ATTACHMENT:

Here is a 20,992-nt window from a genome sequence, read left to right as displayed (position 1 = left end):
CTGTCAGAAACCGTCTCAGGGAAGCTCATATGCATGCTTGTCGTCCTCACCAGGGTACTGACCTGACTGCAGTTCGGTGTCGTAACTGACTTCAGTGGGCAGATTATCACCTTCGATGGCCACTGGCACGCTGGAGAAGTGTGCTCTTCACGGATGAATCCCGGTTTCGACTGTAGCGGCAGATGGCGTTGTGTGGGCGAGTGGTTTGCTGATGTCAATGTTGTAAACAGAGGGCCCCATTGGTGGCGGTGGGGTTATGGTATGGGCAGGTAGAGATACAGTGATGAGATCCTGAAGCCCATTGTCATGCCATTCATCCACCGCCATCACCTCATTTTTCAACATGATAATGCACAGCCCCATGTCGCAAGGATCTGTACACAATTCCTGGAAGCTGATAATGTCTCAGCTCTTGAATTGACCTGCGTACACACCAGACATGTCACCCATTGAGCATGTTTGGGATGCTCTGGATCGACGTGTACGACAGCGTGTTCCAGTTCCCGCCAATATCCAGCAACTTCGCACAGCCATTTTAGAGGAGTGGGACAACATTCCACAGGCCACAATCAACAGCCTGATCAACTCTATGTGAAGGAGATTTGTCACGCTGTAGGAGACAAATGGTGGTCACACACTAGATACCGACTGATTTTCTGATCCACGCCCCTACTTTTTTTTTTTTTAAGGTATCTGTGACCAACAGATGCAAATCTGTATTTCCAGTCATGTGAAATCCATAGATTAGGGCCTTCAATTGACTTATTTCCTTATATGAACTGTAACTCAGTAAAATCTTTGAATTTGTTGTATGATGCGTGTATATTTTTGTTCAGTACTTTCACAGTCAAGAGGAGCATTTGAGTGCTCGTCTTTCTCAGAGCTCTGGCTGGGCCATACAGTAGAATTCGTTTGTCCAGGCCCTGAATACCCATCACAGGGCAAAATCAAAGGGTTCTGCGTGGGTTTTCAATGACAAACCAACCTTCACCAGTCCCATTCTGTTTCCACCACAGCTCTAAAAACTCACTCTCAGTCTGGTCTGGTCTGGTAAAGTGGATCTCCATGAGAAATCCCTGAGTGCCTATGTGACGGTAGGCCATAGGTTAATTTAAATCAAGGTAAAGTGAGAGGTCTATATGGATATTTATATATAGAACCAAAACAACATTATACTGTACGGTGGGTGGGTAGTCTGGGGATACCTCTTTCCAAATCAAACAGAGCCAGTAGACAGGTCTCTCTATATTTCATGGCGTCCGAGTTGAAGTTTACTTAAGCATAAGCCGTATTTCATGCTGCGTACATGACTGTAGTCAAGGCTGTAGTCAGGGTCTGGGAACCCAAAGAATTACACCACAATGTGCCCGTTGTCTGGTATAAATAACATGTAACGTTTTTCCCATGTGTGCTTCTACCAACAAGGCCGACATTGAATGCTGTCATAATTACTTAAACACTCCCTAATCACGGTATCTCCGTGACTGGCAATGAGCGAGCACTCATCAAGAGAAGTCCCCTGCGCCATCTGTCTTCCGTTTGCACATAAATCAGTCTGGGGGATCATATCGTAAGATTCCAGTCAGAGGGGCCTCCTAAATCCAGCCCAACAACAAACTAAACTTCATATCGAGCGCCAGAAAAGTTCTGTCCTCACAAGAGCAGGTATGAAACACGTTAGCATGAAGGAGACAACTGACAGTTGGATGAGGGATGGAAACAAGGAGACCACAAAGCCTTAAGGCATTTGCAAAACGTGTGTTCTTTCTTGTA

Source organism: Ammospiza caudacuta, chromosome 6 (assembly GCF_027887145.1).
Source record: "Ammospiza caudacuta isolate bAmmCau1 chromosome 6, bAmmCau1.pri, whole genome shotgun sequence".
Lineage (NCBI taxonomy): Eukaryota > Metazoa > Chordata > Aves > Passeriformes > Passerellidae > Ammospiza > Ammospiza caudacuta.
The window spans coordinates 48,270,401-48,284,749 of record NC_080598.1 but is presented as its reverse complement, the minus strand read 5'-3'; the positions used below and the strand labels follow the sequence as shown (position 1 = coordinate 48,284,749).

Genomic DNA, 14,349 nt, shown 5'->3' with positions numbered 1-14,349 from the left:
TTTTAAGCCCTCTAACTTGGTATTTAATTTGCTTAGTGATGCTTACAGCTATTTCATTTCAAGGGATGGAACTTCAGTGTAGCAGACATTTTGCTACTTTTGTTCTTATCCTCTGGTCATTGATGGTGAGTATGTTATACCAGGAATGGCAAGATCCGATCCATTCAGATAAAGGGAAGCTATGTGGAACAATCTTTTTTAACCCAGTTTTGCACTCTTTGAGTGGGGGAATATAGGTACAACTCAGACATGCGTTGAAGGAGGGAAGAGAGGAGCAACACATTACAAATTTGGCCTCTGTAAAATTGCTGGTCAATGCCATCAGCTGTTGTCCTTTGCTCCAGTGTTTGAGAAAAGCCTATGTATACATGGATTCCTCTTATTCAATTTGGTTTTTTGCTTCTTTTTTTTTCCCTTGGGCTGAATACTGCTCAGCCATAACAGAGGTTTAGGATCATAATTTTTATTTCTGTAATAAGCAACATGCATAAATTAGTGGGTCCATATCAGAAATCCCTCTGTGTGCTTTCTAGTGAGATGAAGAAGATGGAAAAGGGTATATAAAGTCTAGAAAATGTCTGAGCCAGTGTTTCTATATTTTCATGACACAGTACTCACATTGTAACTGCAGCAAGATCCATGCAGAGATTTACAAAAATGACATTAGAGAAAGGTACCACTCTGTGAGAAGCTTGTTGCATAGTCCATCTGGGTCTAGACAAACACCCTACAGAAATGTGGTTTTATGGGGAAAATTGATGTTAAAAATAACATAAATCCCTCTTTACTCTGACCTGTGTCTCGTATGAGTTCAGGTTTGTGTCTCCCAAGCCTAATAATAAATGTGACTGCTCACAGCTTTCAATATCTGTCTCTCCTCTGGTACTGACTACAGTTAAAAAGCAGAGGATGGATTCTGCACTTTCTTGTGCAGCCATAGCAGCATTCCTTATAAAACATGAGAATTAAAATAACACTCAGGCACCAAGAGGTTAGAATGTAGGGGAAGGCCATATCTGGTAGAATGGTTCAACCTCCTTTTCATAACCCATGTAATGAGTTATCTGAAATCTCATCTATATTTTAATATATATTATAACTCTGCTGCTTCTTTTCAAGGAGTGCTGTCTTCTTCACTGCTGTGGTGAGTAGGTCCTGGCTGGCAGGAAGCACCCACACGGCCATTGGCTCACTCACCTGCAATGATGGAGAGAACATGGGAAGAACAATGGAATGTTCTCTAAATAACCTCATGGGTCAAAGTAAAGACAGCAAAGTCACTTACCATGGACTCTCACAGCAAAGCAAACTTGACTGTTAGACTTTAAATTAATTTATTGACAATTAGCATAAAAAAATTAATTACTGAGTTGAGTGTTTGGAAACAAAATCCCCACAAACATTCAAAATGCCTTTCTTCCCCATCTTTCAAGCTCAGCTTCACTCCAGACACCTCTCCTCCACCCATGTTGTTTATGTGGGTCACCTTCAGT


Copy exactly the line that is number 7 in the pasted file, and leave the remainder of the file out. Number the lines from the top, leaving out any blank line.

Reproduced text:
Genomic DNA, 14,349 nt, shown 5'->3' with positions numbered 1-14,349 from the left: